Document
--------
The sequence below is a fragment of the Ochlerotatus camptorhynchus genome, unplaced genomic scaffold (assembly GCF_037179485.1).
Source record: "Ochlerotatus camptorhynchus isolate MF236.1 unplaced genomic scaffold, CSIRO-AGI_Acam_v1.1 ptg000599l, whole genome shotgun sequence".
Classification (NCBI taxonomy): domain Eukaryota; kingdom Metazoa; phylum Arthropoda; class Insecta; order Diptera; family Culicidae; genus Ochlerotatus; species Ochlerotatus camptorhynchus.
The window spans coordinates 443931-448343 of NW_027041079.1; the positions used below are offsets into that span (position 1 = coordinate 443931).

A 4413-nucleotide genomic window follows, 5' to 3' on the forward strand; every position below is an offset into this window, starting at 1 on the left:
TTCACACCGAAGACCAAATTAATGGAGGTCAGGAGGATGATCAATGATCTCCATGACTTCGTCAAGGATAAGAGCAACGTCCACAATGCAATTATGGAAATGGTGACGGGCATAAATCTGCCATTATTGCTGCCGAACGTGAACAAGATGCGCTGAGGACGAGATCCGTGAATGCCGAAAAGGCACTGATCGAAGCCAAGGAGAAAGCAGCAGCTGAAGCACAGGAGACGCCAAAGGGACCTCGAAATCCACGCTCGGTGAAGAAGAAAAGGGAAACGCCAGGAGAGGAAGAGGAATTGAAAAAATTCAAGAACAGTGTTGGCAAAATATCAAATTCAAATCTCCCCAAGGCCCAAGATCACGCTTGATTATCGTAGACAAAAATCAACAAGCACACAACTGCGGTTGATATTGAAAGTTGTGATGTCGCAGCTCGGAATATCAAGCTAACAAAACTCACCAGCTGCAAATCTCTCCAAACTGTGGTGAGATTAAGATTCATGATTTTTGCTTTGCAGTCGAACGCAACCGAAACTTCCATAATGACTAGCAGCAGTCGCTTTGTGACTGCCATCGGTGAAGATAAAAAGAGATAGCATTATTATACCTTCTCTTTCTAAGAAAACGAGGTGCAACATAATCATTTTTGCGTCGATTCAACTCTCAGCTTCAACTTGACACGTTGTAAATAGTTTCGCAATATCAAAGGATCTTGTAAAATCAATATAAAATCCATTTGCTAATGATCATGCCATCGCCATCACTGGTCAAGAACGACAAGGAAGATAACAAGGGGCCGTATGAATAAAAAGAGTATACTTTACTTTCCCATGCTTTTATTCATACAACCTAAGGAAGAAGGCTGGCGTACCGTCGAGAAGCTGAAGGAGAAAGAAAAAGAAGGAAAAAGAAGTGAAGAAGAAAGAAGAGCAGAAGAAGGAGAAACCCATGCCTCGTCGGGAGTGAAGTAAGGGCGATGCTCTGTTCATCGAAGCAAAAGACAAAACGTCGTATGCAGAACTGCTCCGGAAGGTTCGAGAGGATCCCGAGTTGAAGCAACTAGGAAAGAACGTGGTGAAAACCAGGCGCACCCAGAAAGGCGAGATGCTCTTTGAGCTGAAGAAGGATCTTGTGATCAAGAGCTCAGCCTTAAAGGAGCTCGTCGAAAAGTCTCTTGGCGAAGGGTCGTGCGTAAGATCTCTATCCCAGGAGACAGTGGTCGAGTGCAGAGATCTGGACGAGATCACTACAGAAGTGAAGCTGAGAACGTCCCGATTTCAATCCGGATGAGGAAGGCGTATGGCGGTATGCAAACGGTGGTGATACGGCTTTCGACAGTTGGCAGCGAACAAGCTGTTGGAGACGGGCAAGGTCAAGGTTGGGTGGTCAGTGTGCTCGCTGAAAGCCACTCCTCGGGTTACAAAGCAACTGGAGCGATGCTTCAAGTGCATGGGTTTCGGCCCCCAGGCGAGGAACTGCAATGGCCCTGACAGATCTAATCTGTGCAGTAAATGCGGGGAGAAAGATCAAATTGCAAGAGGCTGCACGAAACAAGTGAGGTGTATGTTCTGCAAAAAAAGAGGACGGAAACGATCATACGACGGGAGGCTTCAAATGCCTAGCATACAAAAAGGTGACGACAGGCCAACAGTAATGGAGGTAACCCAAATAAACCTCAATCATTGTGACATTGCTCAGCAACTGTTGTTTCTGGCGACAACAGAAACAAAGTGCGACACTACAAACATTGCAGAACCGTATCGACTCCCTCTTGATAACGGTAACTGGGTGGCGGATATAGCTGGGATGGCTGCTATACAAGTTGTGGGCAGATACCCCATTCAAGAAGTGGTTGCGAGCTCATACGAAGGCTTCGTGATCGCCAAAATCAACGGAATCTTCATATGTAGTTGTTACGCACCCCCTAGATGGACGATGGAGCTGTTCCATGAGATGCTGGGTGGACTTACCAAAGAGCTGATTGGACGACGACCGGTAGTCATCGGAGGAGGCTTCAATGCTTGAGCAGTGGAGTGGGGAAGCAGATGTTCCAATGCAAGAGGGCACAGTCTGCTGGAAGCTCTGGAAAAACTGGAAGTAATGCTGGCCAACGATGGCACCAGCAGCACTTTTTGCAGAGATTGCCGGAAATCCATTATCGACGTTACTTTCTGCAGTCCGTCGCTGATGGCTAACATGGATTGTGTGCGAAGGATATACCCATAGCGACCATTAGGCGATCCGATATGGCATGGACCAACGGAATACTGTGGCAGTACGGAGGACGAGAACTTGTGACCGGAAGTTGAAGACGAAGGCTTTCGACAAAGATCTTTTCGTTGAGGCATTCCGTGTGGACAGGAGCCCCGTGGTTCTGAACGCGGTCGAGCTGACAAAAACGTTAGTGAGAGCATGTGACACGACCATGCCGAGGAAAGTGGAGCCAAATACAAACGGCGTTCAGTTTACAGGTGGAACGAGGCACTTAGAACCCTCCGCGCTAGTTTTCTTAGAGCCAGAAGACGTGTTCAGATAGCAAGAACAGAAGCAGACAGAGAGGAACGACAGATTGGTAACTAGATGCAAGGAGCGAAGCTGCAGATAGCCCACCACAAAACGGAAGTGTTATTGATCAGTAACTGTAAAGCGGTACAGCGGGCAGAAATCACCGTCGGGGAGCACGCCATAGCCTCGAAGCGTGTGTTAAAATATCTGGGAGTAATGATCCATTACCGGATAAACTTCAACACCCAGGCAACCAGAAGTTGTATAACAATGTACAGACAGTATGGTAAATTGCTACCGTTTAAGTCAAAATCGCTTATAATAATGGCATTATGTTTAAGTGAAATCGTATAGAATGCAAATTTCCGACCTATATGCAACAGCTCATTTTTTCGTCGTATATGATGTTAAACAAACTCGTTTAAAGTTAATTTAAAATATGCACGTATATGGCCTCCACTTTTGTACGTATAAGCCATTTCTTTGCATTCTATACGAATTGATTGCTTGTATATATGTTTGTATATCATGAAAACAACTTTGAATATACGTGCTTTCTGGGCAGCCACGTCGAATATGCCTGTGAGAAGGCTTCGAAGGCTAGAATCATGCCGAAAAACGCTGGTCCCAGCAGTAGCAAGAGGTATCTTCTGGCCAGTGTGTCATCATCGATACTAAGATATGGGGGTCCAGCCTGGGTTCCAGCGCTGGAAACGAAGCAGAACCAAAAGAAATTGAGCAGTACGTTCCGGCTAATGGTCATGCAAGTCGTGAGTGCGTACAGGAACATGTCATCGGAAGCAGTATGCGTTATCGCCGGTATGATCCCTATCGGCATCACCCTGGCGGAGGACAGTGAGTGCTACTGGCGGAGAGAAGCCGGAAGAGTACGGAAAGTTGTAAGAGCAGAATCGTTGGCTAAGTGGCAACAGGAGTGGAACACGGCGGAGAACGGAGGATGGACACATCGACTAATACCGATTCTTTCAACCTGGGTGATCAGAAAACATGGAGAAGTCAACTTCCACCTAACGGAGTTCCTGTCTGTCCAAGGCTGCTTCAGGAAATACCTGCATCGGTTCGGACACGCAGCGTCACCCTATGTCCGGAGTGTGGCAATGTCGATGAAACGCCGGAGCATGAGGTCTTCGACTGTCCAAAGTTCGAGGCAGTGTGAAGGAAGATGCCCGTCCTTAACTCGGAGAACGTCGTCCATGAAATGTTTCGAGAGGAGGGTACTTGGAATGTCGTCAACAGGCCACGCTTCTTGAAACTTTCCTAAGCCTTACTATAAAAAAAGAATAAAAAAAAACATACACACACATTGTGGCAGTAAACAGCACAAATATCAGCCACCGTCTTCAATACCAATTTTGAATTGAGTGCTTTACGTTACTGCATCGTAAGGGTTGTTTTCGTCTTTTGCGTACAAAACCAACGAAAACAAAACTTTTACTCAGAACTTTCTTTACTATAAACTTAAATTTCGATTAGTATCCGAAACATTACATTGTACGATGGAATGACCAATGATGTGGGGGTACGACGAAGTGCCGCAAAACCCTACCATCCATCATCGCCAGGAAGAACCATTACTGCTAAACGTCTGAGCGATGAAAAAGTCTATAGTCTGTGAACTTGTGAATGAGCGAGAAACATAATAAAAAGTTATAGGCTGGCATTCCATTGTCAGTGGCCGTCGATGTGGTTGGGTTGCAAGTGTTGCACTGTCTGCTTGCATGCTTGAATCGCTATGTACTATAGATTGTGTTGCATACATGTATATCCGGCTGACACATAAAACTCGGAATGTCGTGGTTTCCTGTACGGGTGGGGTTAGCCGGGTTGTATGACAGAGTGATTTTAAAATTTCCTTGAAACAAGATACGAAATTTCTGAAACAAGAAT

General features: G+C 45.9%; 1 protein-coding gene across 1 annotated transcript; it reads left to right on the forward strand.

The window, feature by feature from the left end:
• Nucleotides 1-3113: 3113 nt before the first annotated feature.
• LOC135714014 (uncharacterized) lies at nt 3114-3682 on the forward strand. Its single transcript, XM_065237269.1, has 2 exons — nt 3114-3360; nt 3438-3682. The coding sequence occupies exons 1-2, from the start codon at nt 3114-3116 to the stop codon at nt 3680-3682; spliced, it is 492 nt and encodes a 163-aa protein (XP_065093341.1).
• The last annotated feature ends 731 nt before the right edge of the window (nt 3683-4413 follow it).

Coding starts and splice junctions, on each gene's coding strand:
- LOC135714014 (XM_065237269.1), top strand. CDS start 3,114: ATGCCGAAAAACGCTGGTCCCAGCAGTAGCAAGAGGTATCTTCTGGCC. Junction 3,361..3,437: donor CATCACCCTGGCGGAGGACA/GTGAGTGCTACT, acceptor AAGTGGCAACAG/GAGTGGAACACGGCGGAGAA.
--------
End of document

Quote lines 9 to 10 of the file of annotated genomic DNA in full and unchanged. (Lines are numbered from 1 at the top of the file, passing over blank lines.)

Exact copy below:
• Nucleotides 1-3113: 3113 nt before the first annotated feature.
• LOC135714014 (uncharacterized) lies at nt 3114-3682 on the forward strand. Its single transcript, XM_065237269.1, has 2 exons — nt 3114-3360; nt 3438-3682. The coding sequence occupies exons 1-2, from the start codon at nt 3114-3116 to the stop codon at nt 3680-3682; spliced, it is 492 nt and encodes a 163-aa protein (XP_065093341.1).